I don’t like to talk about it until it’s done but I have a lot of unfinished business. I’m working on my thesis pretty heavy right now. This story will require a more in depth understanding of dairy products and spiritual connection. I’ve got my work cut out for me but I’m excited about what I will learn along the way. I see animation in my future. Right now, I have some work on view at Spacewomb gallery. The three pieces there are part of a womanhood series called “Mine Over Matter”. It’s about owning your identity. Our lives are not just linear and too many of us feel pressured to pre-package for acceptance. These ideas inspire that series. I'm also working on a book of short stories.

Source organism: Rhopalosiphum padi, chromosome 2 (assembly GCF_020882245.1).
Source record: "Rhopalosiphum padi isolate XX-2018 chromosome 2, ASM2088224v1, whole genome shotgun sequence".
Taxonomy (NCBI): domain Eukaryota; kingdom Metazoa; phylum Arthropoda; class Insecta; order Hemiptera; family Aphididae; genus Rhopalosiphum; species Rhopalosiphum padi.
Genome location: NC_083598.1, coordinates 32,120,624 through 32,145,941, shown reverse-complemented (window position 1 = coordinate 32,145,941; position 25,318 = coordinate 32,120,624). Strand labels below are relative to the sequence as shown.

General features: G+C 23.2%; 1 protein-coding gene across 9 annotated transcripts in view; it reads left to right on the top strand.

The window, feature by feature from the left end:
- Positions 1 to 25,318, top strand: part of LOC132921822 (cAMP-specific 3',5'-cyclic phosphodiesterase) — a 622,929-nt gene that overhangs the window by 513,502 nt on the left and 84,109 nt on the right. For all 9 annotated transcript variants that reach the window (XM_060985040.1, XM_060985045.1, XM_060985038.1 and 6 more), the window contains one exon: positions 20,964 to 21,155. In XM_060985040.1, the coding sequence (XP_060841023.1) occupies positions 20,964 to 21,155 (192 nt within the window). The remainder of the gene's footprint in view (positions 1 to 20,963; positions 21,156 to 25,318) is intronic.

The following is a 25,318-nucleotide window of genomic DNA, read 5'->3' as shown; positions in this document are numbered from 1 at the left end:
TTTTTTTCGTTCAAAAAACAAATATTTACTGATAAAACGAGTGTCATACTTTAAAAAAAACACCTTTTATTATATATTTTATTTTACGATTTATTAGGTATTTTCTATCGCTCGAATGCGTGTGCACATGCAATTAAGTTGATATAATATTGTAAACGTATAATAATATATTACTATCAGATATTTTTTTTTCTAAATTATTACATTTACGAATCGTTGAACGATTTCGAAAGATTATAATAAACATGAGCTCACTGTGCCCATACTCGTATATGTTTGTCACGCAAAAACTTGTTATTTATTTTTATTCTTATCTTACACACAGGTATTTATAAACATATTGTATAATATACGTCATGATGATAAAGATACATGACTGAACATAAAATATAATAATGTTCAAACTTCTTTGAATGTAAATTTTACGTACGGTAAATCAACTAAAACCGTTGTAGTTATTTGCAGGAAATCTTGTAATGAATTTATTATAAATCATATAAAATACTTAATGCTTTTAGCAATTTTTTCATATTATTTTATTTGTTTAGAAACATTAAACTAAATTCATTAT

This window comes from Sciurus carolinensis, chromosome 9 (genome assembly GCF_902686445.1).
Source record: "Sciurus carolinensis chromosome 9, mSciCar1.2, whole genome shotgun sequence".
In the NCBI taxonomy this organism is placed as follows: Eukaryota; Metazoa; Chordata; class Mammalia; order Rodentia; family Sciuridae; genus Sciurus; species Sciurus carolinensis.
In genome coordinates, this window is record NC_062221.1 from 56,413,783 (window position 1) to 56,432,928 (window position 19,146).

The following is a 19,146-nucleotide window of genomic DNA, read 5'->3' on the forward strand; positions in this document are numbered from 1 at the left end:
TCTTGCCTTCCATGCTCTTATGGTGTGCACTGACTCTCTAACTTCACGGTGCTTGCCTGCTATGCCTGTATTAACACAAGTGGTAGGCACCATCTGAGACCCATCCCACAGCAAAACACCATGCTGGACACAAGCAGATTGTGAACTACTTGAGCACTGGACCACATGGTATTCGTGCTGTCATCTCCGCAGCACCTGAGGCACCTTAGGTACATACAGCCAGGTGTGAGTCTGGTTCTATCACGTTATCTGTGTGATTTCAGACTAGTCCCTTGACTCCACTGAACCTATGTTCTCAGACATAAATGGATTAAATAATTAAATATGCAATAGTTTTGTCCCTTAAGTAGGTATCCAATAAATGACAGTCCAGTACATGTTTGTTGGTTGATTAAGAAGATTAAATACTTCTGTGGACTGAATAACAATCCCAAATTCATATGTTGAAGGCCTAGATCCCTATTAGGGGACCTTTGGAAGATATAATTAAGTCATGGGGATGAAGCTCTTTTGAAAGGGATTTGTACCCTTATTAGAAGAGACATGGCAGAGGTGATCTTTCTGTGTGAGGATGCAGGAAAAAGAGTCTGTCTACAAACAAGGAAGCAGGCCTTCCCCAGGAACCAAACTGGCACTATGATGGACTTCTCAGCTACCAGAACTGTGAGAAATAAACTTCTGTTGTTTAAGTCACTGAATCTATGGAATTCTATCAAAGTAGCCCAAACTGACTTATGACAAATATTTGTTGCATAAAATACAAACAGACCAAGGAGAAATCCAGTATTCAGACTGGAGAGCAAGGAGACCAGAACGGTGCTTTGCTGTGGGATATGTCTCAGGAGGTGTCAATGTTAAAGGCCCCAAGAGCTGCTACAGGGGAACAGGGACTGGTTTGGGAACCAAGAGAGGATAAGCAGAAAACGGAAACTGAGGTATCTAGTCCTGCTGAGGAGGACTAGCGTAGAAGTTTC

Q: Where do you hope to be, career wise, in ten years?
In ten years I’ll be with my family on a beach somewhere. They’ll hate me for bringing work on vacation but art never sleeps. I’ll have my laptop (or some other futuristic device) so I can work on illustrating my book in the morning and script writing at night. That sounds pretty good.
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To learn more about Nadia’s artwork visit her official website: